How to Bleed a Central Heating Pump (Expert Guide)
A fully working central heating pump is crucial to sufficiently heating your home.
The pump increases the speed at which hot water leaves your boiler, circulates around your radiator system and then returns to your boiler.
But if your pump has an airlock, then you may seriously reduce the heating capability in your home.
Air locks often occur when air enters the central heating system and gets trapped in the pump. The trapped air will then reduce the rate at which water flows through the pump.
Fortunately, if you are suffering from airlocks, all you need to do is bleed the central heating pump.
Today, you’re going to learn how to fully bleed a boiler pump. Taking you step by step through the process, your pump will be in full working order in no time.
Does my central heating pump need bleeding?
If this is the first time you have had to bleed a central heating pump, then you probably have a few concerns.
“Will this really fix the issue?” “Will I make the issue worse?” “Should I just contact a plumber?”
First, bleeding a central heating pump is not that difficult. It’s unlikely that you will break anything that a plumber can’t easily fix. But, if you don’t feel confident doing it yourself, then you should probably contact a plumber.
Second, identifying if your central heating pump needs bleeding is easy. You will almost definitely have one of the following problems:
- My pump is making a loud knocking sound
- My pump is not adding pressure to my central heating system
- My pump is quite hot
My pump is making a loud knocking sound
Pumps will generally make a slight humming sound with a minor vibration. If the pump starts making an excessive banging noise, then you probably have an airlock.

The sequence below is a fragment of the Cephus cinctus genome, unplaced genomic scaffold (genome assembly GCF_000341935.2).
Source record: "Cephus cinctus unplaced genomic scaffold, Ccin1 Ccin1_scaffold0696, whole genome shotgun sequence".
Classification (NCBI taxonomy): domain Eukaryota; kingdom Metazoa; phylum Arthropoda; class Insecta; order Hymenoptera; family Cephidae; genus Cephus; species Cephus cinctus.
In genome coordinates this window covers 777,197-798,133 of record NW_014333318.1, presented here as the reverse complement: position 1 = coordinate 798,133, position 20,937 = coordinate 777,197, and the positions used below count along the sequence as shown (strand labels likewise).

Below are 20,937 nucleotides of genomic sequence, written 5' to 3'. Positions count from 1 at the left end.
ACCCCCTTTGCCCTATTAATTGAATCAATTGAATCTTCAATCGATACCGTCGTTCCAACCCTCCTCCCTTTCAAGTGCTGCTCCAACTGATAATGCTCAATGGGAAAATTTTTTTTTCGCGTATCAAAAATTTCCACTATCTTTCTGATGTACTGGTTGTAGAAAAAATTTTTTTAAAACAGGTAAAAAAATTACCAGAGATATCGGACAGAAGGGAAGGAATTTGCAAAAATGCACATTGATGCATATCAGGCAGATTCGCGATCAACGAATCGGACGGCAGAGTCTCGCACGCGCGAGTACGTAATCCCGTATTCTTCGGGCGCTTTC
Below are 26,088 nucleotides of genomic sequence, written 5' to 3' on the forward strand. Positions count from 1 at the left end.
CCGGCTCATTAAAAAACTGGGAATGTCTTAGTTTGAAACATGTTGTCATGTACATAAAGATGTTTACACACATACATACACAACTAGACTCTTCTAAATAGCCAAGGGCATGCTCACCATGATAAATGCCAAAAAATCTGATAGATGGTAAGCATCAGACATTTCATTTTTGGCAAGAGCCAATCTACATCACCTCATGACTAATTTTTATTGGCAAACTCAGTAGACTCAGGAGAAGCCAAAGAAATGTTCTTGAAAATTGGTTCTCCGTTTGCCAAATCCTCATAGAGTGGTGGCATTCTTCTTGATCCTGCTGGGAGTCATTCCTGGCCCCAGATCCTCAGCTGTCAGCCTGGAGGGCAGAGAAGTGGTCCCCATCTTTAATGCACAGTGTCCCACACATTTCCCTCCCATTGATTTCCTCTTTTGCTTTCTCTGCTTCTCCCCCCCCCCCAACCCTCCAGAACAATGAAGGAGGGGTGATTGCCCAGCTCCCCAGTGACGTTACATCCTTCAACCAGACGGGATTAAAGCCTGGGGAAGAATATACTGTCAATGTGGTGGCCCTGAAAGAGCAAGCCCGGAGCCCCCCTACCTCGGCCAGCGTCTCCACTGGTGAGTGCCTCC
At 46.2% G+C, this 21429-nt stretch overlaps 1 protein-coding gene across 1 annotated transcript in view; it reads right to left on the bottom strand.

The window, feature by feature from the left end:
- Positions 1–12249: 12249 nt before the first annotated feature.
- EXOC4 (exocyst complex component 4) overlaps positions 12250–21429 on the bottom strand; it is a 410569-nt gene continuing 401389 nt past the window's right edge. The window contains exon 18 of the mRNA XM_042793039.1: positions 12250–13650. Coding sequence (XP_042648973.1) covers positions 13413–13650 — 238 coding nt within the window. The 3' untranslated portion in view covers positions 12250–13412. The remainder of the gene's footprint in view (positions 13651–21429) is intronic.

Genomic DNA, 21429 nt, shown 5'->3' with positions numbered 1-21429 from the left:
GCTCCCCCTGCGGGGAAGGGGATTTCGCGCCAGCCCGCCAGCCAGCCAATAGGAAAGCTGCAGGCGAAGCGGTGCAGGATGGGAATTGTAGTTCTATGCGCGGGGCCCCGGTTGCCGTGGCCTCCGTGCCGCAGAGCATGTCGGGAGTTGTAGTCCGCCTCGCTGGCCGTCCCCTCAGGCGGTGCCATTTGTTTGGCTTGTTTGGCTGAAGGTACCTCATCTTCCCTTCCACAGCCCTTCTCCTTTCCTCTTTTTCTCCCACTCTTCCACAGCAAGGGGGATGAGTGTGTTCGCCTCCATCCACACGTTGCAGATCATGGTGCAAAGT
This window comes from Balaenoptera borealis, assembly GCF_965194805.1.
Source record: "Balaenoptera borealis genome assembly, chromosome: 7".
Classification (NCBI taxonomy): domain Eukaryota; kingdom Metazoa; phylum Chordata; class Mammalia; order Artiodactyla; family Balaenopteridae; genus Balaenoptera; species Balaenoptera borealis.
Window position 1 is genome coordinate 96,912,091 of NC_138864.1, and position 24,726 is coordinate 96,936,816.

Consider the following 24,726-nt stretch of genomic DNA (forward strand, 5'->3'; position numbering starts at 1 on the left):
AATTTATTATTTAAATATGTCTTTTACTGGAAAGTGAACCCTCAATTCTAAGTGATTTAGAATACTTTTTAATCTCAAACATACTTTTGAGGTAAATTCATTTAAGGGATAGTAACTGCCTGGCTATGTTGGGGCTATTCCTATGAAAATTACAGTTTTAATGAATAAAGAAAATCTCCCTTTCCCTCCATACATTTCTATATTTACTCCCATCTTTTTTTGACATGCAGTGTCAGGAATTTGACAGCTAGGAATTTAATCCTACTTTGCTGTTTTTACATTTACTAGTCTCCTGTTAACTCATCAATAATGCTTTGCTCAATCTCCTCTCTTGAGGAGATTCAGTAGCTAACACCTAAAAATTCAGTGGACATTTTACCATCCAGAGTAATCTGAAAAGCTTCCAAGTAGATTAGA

This is where the air trapped inside the pump stops the water flowing smoothly, causing the water to bang against different components.
My pump is not adding pressure to my central heating system
If the central heating pump suddenly stops adding pressure to your system, then it’s a good sign that something is critically wrong. In this case, it could be an airlock.
This is where the air trapped inside the pump stops water from flowing around your system smoothly. The air inhibits the performance of the pump and stops hot water from reaching your radiators before cooling.
My pump is too hot
Central heating pumps should be a tad warm to touch. If the pump is getting hot to the point of burning, then you clearly have a significant problem.
In this case, it could be that you have an airlock. This is where the air trapped inside the pump stops the pump running correctly. This can potentially damage pump components and can cause the pump to burn out.
Please note: If the airlock has already caused damage to pump components, then bleeding the pump may not fix your issue.
How to bleed a central heating pump
If you have one of the problems identified above, then you can almost guarantee that there is air trapped in the pump. To solve this problem, you will need to bleed the central heating pump.
Warning: Never bleed a central heating pump when hot. Scalding water could be released.
- Bleed key or a flat-head screwdriver
Step 1 - Turn off the power
Make sure that the power to the pump is turned off. Do this at the fuse box and notify everyone in the home or building. Make sure the power cannot be accidentally reconnected when you are working on the pump.
Step 2 - Protect against water damage
First, lay down towels to protect the floor, electrics and the surrounding area. Four or five towels should cover a significant area.
Step 3 - Turn off the water at the shut-off and gat valve
Locate the shut-off valve (usually under the sink) and turn off the water entering your home from the mains supply. Next, use the pliers to shut off the water to your pump at the gat valves. These will be located on either side of your pump. Simply turn clockwise until touch tight.
Step 4 - Slowly remove the pump bleed screw
Now slowly remove the bleed screw on the front of the pump using a bleed key or flat-head screwdriver. You will notice a small amount of water leaking from the bleed valve. Keep turning the screw until it comes off completely. Keep the bleed screw safe.
Step 5 - Mop up all the water that trickles out of the pump
Once all the water has bled out of the pump, you will have successfully bled the air out of the pump.
Step 6 - Screw the bleed screw back into place
Screw the bleed screw back into place and clean up any water.
Step 7 - Turn on the power
You can now turn the power on.